The Museum of Hoaxes
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The Hoax Archive — A collection of the most notorious deceptions throughout history
Time Period: 1977-1989
Eras: 0-1699 1700s 1800-1868 1869-1913 1914-1949 1950-1976 1977-1989 1990s 2000s
San Serriffe, 1977. On April 1, 1977, the British newspaper The Guardian published a special seven-page supplement devoted to San Serriffe, a small republic said to consist of several semi-colon-shaped islands located in the Indian Ocean. A series of articles affectionately described the geography and culture of this obscure nation. Its two main islands were named Upper Caisse and Lower Caisse. Its capital was Bodoni, and its leader was General Pica. The Guardian's... Continue…
The Loch Ness Muppet, 1977. May 21, 1977: Anthony 'Doc' Shiels claimed that he took this picture while camping beside Urquhart Castle. Its startling clarity (it's probably the clearest picture of Nessie ever taken) has made it popular with the public. But it's hard to find any expert willing to take it seriously, simply because the creature depicted in it looks so obviously fake. (And it's odd that there are no ripples in the water around the neck.) Skeptics refer to... Continue…
Vilcabamba: the town of very old people, 1978. In 1970, scientists researching the link between diet and heart disease visited the small town of Vilcabamba, located high in the Ecuadorian Andes. The scientists included Dr. Alexander Leaf of Harvard Medical School, Dr. Harold Elrick of the University of California at San Diego, and a group from the University of Quito. The scientists found that the residents of Vilcabamba, who were principally of European descent, had very low cholesterol... Continue…
The Death of Alan Abel, 1980. On January 2, 1980 the New York Times announced the death of Alan Abel on its obituary page. It provided a flattering account of his career. The obituary read, in part: Alan Abel, a writer, musician and film producer who specialized in satire and lampoons, died of a heart attack yesterday at Sundance, a ski resort near Orem, Utah, while investigating a location for a new film. He was 50 years old and lived in Manhattan and Westport, Conn. Mr.... Continue…
Rosie Ruiz Wins the Boston Marathon, 1980. Ruiz supported by police after she crosses the finish lineOn 21 April 1980, Rosie Ruiz, a 23-year-old New Yorker, was the first woman to cross the finish line in the Boston Marathon. She had achieved the third fastest time ever recorded for a female runner (two hours, thirty-one minutes, and fifty-six seconds), which was made all the more remarkable by the fact that she looked remarkably sweat-free and relaxed as she climbed the winner's podium... Continue…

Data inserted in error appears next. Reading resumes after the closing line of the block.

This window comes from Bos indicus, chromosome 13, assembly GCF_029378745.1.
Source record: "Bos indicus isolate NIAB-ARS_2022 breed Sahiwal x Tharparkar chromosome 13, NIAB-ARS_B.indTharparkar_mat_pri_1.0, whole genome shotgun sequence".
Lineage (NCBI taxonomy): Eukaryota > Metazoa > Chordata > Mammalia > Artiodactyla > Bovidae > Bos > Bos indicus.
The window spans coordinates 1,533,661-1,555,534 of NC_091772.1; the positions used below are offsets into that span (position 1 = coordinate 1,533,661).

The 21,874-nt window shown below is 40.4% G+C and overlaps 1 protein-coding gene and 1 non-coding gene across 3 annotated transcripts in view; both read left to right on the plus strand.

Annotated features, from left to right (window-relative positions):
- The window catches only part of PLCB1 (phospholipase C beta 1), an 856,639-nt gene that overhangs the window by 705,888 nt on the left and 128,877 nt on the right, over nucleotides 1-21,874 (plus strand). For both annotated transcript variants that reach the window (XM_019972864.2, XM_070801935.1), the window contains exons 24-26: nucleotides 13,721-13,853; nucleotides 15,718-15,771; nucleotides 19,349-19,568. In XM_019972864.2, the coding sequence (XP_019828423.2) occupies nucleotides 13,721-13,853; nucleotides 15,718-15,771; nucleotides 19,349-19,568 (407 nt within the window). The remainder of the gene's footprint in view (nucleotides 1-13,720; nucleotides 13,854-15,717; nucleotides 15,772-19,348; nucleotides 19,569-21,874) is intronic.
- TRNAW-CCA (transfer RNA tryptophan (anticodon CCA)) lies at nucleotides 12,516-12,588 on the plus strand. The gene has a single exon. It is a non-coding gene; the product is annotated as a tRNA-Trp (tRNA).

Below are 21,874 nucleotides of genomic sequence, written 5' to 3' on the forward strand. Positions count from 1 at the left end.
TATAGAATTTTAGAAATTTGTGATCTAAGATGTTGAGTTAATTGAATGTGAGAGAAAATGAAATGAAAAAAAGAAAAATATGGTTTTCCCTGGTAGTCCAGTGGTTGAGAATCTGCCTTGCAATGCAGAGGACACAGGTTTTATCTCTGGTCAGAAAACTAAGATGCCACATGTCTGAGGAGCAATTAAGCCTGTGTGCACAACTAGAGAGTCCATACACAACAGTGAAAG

Janet Cooke and Jimmy’s World, 1980. Janet Cooke during an appearance on the Phil Donahue Show (January 1982) An article that appeared in the Washington Post on September 29, 1980 told a heartwrenching tale. It detailed the life of 'Jimmy,' a young boy who had apparently become a victim of the thriving heroin trade that was devestating the low-income neighborhoods of Washington D.C. Caught in a cycle of addiction, violence, and despair, Jimmy had become a heroin addict after being... Continue…
Casablanca Rejected, 1982. Too much dialogue, not enough exposition, weak story line Casablanca is arguably the most famous movie in the history of film. It won the Academy Award for Best Picture in 1943, and was voted as one of the top three American films ever made by the American Film Institute. It's a movie that everyone in the film industry should instantly be able to recognize. But in 1982 freelance writer Chuck Ross asked himself this question: Would contemporary... Continue…
The Hitler Diaries, 1983. Gerd Heidemann (right) and Wolf Hess (left), son of Nazi leader Rudolf Hess, pose with a volume of the Hitler diaries. April, 1983. On April 22, 1983 the glossy German news magazine Stern issued a press release announcing what it promised was "the most important historical event of the last ten years." It had discovered the personal diary of Adolf Hitler -- a massive, multi-volume work spanning the years 1932-1945. Stern's announcement... Continue…